As we had expected, the dollar downtrend has started to prove unsustainable, and we saw a counter-correction in DXY to the 111/112 area yesterday before a stabilisation at 111.00 during a good Asian session for risk. It’s hard to see a clear trigger for the reversal in risk sentiment yesterday, and it probably boiled down to markets not being ready to bet heavily on the Fed pivot story.
Markets are also keeping an eye on some “test cases” in the central bank sphere. While the Reserve Bank of Australia slowed the pace of hiking on Tuesday, the Reserve Bank of New Zealand stuck to 50bp increases yesterday, signalling that a 75bp move was considered and that more hikes are on the way. In our view, the latter – hawkish – narrative should prevail for the Fed, ultimately capping the recovery in risk assets and offering widespread support to the dollar.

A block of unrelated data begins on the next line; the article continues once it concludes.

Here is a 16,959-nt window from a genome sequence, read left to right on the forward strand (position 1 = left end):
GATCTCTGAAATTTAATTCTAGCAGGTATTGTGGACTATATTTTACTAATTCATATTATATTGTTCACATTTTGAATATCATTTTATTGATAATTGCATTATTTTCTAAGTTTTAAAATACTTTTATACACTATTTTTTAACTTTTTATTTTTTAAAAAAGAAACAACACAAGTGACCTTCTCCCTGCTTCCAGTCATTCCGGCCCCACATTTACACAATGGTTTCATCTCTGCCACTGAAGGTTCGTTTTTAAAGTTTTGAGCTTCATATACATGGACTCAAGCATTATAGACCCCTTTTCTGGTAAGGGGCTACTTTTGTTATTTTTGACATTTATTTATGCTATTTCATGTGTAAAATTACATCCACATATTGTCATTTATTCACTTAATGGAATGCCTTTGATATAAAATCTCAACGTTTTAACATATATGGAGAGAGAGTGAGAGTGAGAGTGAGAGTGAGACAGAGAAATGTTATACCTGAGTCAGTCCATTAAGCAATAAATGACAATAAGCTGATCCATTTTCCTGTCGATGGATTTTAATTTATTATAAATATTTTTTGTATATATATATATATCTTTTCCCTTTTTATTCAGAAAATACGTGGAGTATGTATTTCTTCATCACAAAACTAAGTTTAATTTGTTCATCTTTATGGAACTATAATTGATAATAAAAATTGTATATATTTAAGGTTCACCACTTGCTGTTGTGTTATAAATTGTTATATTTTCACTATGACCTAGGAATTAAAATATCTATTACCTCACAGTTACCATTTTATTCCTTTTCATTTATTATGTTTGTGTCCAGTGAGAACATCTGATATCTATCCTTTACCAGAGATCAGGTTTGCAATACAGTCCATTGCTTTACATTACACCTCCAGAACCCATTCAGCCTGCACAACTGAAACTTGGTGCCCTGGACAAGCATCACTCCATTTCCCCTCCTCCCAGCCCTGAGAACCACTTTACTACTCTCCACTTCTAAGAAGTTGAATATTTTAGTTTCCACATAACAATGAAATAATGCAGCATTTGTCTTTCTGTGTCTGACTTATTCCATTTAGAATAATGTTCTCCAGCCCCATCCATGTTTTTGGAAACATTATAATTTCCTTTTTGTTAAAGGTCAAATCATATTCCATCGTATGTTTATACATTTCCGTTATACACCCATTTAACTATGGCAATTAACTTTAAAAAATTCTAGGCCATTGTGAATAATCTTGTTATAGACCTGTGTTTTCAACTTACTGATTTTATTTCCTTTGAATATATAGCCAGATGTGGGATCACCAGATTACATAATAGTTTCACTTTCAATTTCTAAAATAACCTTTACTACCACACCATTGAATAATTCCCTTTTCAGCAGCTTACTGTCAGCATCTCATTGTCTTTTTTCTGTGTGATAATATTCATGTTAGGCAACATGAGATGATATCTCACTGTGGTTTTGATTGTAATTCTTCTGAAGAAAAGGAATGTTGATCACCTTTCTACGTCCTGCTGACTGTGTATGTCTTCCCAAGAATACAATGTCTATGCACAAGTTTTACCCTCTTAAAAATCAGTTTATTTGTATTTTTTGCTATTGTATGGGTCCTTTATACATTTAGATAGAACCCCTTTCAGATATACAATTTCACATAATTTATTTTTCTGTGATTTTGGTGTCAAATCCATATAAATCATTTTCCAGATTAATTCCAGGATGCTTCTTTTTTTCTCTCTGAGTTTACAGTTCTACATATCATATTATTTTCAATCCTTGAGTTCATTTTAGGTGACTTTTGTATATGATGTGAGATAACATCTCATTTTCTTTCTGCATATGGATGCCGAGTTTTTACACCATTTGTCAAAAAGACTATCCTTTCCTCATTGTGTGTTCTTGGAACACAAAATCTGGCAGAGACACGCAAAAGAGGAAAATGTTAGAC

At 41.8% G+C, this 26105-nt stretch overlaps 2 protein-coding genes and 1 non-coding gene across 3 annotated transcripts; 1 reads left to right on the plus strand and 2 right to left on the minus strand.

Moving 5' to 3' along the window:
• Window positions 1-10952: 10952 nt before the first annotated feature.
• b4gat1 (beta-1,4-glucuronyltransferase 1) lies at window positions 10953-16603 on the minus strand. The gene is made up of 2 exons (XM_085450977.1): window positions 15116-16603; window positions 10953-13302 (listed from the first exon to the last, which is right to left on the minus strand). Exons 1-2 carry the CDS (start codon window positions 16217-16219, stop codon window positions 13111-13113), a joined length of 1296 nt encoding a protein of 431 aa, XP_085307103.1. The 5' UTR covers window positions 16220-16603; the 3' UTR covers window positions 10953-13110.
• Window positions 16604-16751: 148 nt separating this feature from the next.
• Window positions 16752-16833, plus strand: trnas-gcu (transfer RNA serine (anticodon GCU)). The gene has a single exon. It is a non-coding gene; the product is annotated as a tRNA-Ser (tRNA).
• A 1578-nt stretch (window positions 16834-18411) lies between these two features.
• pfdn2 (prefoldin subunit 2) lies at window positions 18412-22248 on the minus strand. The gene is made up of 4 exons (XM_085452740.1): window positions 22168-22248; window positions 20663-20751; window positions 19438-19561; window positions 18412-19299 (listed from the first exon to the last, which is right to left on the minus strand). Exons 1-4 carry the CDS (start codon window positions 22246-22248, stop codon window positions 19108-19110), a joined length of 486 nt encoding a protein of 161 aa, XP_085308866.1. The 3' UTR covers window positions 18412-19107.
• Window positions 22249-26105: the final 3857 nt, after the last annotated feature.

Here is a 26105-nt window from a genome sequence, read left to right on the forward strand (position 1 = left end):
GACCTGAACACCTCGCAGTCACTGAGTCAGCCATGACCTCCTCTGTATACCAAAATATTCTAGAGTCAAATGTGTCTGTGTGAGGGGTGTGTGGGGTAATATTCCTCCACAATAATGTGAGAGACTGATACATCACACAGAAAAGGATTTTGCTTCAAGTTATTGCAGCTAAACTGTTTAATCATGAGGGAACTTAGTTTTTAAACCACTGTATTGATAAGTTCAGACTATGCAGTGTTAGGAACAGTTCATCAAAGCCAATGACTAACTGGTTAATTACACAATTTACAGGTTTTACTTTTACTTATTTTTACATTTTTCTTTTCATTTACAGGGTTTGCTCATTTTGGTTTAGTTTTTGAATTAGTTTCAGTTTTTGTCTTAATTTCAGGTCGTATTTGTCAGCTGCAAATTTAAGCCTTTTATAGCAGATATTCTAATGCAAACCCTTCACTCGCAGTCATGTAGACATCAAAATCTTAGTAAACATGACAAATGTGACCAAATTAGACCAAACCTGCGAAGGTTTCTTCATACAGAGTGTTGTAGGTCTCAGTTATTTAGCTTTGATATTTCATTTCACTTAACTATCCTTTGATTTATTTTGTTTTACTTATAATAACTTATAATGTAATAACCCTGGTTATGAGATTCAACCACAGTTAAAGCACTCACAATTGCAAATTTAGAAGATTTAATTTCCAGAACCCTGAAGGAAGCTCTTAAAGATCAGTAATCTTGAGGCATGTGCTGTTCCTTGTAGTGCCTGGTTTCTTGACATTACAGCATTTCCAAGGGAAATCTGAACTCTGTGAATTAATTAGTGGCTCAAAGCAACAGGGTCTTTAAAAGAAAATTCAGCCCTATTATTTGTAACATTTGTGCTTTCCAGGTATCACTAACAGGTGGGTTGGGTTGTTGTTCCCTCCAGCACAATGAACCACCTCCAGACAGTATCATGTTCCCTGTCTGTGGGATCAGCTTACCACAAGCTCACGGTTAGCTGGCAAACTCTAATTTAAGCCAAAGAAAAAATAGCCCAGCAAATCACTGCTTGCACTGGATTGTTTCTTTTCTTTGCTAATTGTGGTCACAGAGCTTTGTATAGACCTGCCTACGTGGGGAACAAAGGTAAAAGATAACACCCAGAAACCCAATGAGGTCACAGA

The data calendar in the US is quite light today after yesterday’s ISM Services beat expectations (and partly offset the Manufacturing miss) and ADP labour numbers for September came in at 208k (exp. 200k). While that marks an acceleration from the revised 185k reading for August, it looks like the updated methodology still hasn’t closed the gap with the official payrolls figures, hence limiting the ADP’s predictability power.
We have quite a long list of Fed speakers to keep an eye on today: Charles Evans, Lisa Cook, Christopher Waller and Loretta Mester are all set to touch upon the economic and monetary policy outlook in scheduled remarks. We don’t see why the Fed would want to endorse any of the recent dovish re-pricing in tightening expectations – if anything, we could see some comments aimed at pushing back against any pivot speculation.
We expect a further dollar recovery into the weekend, with upside risks particularly concentrated around tomorrow’s payrolls release, when DXY may extend gains into the 112-113 area.